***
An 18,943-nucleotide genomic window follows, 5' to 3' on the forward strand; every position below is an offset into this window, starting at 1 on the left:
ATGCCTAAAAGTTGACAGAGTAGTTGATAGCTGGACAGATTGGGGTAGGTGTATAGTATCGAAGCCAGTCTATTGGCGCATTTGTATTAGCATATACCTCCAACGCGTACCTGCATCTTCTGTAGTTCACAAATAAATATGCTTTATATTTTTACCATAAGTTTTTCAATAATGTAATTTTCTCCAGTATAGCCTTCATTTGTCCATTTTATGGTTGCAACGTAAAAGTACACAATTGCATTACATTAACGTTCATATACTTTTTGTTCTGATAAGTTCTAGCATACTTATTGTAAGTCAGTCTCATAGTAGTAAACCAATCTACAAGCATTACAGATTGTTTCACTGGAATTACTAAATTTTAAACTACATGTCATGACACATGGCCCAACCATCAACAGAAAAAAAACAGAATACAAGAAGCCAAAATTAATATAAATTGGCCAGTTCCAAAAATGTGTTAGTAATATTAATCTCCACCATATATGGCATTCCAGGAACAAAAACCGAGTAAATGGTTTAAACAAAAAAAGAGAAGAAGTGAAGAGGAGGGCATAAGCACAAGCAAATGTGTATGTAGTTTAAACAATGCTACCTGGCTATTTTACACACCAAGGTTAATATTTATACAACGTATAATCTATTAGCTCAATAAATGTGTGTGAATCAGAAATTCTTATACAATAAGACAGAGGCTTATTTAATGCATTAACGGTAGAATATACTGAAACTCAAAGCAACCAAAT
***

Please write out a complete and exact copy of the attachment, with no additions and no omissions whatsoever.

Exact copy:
An 18,943-nucleotide genomic window follows, 5' to 3' on the forward strand; every position below is an offset into this window, starting at 1 on the left:
ATGCCTAAAAGTTGACAGAGTAGTTGATAGCTGGACAGATTGGGGTAGGTGTATAGTATCGAAGCCAGTCTATTGGCGCATTTGTATTAGCATATACCTCCAACGCGTACCTGCATCTTCTGTAGTTCACAAATAAATATGCTTTATATTTTTACCATAAGTTTTTCAATAATGTAATTTTCTCCAGTATAGCCTTCATTTGTCCATTTTATGGTTGCAACGTAAAAGTACACAATTGCATTACATTAACGTTCATATACTTTTTGTTCTGATAAGTTCTAGCATACTTATTGTAAGTCAGTCTCATAGTAGTAAACCAATCTACAAGCATTACAGATTGTTTCACTGGAATTACTAAATTTTAAACTACATGTCATGACACATGGCCCAACCATCAACAGAAAAAAAACAGAATACAAGAAGCCAAAATTAATATAAATTGGCCAGTTCCAAAAATGTGTTAGTAATATTAATCTCCACCATATATGGCATTCCAGGAACAAAAACCGAGTAAATGGTTTAAACAAAAAAAGAGAAGAAGTGAAGAGGAGGGCATAAGCACAAGCAAATGTGTATGTAGTTTAAACAATGCTACCTGGCTATTTTACACACCAAGGTTAATATTTATACAACGTATAATCTATTAGCTCAATAAATGTGTGTGAATCAGAAATTCTTATACAATAAGACAGAGGCTTATTTAATGCATTAACGGTAGAATATACTGAAACTCAAAGCAACCAAAT